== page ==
COLUMBUS - Supporters of independent presidential candidate Ralph Nader plan to submit 10,000 signatures today to try to get him on the Nov. 2 ballot in Ohio.
"Ralph wants to join forces and stop labeling ourselves and stop dividing ourselves," said Julie Coyle, a Toledo resident who is the Nader campaign's Ohio coordinator.
The requirement for Mr. Nader and other presidential candidates to get on the ballot as an independent is at least 5,000 signatures of registered voters.
The signatures will be sent to the various boards of elections for verification, said James Lee, a spokesman for the Secretary of State's office.
Dan Trevas, the Ohio Democratic Party's press secretary, said a "vote for Nader is a vote for George W. Bush."
In 2000, Mr. Nader, as the Green Party candidate, received 2.5 percent of the vote in Ohio, with Mr. Bush at 50 percent and 46.5 percent for Democratic Vice President Al Gore.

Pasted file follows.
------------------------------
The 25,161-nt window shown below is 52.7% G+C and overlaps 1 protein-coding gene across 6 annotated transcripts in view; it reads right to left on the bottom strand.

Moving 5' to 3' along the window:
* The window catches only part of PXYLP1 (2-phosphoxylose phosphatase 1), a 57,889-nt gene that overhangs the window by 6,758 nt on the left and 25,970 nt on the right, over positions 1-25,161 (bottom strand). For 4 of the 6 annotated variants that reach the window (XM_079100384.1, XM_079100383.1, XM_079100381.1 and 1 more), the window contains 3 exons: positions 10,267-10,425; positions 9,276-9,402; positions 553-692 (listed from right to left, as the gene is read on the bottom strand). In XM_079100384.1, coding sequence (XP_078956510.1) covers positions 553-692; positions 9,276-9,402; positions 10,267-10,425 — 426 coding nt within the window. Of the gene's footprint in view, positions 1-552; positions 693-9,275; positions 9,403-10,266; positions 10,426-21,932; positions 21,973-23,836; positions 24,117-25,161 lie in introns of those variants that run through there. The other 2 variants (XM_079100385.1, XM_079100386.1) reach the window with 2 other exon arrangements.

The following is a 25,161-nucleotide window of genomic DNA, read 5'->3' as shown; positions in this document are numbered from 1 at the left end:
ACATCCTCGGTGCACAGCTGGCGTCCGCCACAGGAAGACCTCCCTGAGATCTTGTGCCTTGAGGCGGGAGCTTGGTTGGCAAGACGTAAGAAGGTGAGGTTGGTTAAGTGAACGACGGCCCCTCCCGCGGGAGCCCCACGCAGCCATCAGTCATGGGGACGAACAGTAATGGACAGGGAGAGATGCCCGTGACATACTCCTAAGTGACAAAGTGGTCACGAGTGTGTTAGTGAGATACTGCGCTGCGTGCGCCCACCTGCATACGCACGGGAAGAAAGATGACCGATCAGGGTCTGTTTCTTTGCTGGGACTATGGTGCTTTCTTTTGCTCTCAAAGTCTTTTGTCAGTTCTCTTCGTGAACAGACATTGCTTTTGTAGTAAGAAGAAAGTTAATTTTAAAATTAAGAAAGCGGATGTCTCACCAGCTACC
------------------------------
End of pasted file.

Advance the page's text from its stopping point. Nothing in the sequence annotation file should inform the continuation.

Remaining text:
A poll published by The Columbus Dispatch on July 25 showed 47 percent support for Mr. Bush, 44 percent for Mr. Kerry, and 2 percent for Mr. Nader.
The Democratic Party plans to review the signatures that the Nader campaign submits today to the Secretary of State, but Mr. Trevas said the party does not have a goal of keeping Mr. Nader off the ballot. He noted that Ohio has a low threshold to get on the ballot, compared to other states, including Michigan, where Democrats have tried to keep Mr. Nader off the ballot.
The Ohio Democratic Party wants to know "where did the signatures come from and who are the circulators," Mr. Trevas said.
"If you do it the proper way, you get on the ballot,"he added.
Ms. Coyle said 125 people collected petition signatures for the Nader campaign in Ohio. She said they included veteran followers of the consumer advocate, young people who have been "energized by him," and Green Party members who also collected signatures for their presidential candidate, David Cobb.
Mr. Trevas said the Ohio Democratic Party will make the case that Mr. Kerry and running mate John Edwards, a U.S. senator from North Carolina, "best represent the ideals that those who voted for Nader in 2000 would want to see in the White House."